Five years after a cyclist was killed on Bronson Avenue, the city has put the final touches on a pedestrian and cycling crosswalk on the busy road just north of Sunnyside Avenue.
Twenty-seven-year-old Krista Johnson, an avid runner and city cyclist, was struck by a car and killed on Bronson Avenue in October 2012.
The Carleton University student was cycling home at the time.
While speed was not deemed a factor in the crash, Johnson's death triggered a safety review of that stretch of the road.
According to the councillor for the ward, David Chernushenko, it was determined that section of Bronson was a very confusing and busy area.
And, the lack of a pedestrian crossing with traffic lights there meant people were dashing across in busy traffic.
Green thermoplast marks bike lane
"This crossing addressed a need to be able to cross a very high speed busy road in a safe manner. It's only triggered when the need is there. So, while it does have the traffic calming effect of slowing down traffic by having another intersection, it's not going to be activated if no one wants to cross so you won't have frustrated drivers," said Chernushenko.
The crossing has been in operation for 18 months, but the city recently added signs, and in the spring, put down green thermoplast paint on the road to mark the bike lane.
Chernushenko said the process took five years to reach this final stage due to a number of factors. It took a year to do a traffic safety review and hold public consultations. And then there was a municipal election before the contracting process began.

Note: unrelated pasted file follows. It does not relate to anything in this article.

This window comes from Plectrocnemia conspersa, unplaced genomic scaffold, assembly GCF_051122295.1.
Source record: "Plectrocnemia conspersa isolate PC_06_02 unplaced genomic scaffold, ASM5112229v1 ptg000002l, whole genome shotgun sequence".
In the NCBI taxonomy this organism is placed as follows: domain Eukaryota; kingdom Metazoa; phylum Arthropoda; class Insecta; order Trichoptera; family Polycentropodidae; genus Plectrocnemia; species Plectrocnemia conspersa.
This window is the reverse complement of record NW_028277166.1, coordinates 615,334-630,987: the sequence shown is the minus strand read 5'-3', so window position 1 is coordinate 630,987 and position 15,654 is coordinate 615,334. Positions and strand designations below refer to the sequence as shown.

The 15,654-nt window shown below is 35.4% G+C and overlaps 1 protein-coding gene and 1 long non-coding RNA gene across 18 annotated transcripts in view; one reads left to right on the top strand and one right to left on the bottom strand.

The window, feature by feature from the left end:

"The usual, I guess process to do a public infrastructure project of tendering and design, sure it did take longer," said Chernushenko.
Krista's mother, Laurie Johnson, said Krista would have been happy to know the crossing is fully operational now.
Johnson says Krista was fit and passionate about running and healthy eating. Her mantra was to keep moving.
In Krista's memory, Laurie and her family have been marking her legacy in her hometown of Pembroke. There is a scholarship for Krista at the high school, a free drop-in fitness studio for youth, a homework and fitness cafe, and a permanent outdoor fitness grove with equipment.
And, now in Ottawa, another legacy in Krista's memory: the Bronson Avenue crosswalk in the area where she died.
Johnson says she's pleased even though it took five years.
"It's bittersweet right. I mean it's unfortunate that it wasn't there before but if that's what it took to make it happen, then obviously we're pleased," said Johnson.